Prostate Cancer - Conquering Cancer
Seeds of Life
By implanting tiny radioactive capsules, Monmouth Medical Center pioneers are helping men wage a tough new war against prostate cancer.
They resemble grains of rice, so small that dozens can be cupped in the palm of your hand. But when these radioactive capsules are placed directly into the prostate gland, they deliver a powerful punch against the second-leading cause of cancer death among American men: prostate cancer. This innovative, low-dose procedure, which is performed by a team of highly skilled urologist, radiation oncologists and physicists, dramatically limits the radiation dose to surrounding healthy tissue.
Since 1998, this pioneering radiation implant therapy, also called permanent seed brachytherapy (PSB), has been performed at Monmouth Medical Center in Long Branch, the region's top provider of state-of-the-art cancer and urological services.
Know the symptoms
In its earliest stages, prostate cancer generally progresses slowly. Watch for these symptoms:
- Frequent urination or inability to urinate
- Trouble starting or holding back urination
- Weak or interrupted urine flow
- Frequent pain or stiffness in the lower back, hips or upper thighs
How healthy is your prostate?
Two simple test can yield an answer: a rectal exam to feel for abnormalities of the prostate gland and a blood test that measures prostate-specific antigen (PSA), an enzyme produced by the gland.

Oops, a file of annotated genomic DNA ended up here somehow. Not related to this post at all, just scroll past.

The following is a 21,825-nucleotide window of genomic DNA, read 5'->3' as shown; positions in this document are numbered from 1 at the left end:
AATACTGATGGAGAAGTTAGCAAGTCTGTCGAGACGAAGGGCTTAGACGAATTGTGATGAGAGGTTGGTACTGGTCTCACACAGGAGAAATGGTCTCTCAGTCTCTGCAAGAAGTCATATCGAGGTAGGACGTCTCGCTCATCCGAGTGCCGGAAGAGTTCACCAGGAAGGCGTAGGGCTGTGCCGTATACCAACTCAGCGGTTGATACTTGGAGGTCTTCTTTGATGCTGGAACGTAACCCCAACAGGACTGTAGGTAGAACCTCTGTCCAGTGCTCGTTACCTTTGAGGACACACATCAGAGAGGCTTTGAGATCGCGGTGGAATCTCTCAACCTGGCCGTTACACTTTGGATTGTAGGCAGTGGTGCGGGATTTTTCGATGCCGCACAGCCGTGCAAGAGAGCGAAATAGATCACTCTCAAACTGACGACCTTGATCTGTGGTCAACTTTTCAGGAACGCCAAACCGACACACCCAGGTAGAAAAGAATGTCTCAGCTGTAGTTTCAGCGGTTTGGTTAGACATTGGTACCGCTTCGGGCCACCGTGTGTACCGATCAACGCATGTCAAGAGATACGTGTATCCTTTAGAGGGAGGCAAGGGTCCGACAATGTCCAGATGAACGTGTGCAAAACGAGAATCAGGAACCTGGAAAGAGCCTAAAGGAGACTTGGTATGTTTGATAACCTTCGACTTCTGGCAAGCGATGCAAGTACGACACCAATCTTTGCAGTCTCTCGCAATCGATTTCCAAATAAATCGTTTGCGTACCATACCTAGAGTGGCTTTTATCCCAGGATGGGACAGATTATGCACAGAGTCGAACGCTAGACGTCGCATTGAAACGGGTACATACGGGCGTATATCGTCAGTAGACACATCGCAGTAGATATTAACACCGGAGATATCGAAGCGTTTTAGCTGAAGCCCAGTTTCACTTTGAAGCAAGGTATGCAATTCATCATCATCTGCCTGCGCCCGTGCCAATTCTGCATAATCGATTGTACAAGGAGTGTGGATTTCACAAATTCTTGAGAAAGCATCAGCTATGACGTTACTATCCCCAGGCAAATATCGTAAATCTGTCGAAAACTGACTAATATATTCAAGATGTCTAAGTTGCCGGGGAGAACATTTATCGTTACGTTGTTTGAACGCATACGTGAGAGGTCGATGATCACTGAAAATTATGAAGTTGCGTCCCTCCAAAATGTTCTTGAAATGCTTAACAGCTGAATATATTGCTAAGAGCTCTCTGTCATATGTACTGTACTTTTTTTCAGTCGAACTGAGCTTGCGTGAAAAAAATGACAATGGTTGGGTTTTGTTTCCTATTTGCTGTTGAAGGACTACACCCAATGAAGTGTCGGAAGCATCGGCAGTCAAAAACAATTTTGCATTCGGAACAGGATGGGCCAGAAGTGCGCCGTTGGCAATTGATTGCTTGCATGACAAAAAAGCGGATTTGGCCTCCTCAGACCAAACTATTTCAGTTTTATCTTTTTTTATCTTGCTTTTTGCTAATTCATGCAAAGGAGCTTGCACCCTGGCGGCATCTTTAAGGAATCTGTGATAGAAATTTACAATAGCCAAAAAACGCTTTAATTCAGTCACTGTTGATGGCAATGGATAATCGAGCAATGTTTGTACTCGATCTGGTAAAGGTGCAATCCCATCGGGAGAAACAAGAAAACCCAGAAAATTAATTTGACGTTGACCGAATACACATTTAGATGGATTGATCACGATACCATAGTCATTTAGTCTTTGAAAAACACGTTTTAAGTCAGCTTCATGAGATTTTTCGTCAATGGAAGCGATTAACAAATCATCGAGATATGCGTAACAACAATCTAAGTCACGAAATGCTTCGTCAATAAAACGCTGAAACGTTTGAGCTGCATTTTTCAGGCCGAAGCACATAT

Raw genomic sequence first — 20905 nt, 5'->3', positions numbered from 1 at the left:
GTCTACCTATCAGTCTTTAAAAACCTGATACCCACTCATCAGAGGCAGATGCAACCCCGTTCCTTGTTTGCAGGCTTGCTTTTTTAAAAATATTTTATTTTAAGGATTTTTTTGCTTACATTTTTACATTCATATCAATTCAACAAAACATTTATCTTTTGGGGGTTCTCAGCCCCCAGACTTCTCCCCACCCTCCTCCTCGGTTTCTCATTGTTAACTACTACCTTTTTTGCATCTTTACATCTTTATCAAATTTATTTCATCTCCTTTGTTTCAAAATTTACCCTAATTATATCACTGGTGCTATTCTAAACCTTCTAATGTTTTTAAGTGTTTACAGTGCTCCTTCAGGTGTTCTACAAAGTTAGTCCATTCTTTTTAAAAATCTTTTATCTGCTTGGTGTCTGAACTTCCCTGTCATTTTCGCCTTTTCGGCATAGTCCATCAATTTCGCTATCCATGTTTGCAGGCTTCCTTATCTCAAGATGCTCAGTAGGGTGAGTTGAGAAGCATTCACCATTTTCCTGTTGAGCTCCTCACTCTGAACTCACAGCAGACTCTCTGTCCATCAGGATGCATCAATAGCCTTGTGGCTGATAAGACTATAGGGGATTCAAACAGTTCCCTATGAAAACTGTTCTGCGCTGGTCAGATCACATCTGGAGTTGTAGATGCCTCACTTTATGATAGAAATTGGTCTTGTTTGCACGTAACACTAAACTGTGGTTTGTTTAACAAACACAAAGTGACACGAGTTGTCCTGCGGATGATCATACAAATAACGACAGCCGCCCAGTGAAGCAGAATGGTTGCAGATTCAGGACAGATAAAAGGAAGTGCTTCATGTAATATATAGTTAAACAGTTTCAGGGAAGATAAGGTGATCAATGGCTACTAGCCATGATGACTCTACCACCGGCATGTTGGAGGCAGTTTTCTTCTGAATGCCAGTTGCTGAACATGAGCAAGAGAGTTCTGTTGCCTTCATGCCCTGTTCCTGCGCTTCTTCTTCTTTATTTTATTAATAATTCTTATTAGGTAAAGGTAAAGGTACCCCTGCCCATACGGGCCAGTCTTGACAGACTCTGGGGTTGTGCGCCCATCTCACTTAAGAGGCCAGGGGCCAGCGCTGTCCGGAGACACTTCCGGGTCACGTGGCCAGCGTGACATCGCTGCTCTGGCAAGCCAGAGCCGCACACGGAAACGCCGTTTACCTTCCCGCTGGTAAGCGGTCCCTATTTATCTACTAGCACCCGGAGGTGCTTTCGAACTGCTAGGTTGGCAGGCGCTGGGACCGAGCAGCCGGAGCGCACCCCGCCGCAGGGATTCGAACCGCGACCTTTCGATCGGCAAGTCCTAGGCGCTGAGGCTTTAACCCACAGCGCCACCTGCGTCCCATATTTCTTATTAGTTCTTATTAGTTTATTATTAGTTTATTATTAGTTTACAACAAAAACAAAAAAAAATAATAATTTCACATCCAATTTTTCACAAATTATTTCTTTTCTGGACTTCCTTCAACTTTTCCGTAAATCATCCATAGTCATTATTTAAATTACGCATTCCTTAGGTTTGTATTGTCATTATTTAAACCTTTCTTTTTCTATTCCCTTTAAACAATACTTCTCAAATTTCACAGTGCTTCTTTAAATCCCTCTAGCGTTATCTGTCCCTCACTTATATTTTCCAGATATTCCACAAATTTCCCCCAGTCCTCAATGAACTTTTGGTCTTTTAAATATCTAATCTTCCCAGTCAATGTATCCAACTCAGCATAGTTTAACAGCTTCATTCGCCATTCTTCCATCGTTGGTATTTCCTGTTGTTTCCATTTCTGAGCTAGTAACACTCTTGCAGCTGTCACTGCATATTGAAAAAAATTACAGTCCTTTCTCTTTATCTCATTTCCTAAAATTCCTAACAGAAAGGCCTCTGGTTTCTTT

"When performed together, these test are the most effective tools to detect prostate cancer early," says Arnold Grebler, M.D., chief of urology.
Beginning at age 50, men are encouraged to undergo annual checkups that include both tests. Men at high risk for the disease, including African Americans and those with a family history of the disease, should begin routine testing at age 40.
If the PSA finding is abnormal, DR. Grebler recommends men undergo an advanced blood test known as percent-free PSA testing, which measures the normal fraction of prostate-specific antigen in the specimen. Monmouth Medical Center was the first hospital in the region to offer this diagnosis tool.
And last year, Monmouth became the first hospital in central New Jersey to offer real-time, dynamic, computer-assisted planning for men with early-stage prostate cancer undergoing PSB.
PINPOINT ACCURACY The new VariSeed system produces 3-d images of the prostate while the procedure is under way. The images are transmitted to a planning computer in the operating room. A sophisticated software program then calculates the number of seeds needed - and their precise placement - to deliver the most effective dose.
REAL-TIME FEEDBACK "The intraoperative planning program is critical for identifying the approach to be followed in placing the seeds," says Arnold Grebler, M.D., chief of urology at Monmouth. "It also provides 'real-time' dose calculation and dynamic feedback during the procedure."
"This significant advance allows us to immediately gauge the dose to the prostate from the seeds as we are implanting them," says Adam Raben, M.D., chairman of the Institute fro Advanced Radiation Oncology at Monmouth. "It gives us a tremendous advantage in minimizing the dose the urethra and the rectum while delivering the proper dose to the gland itself."
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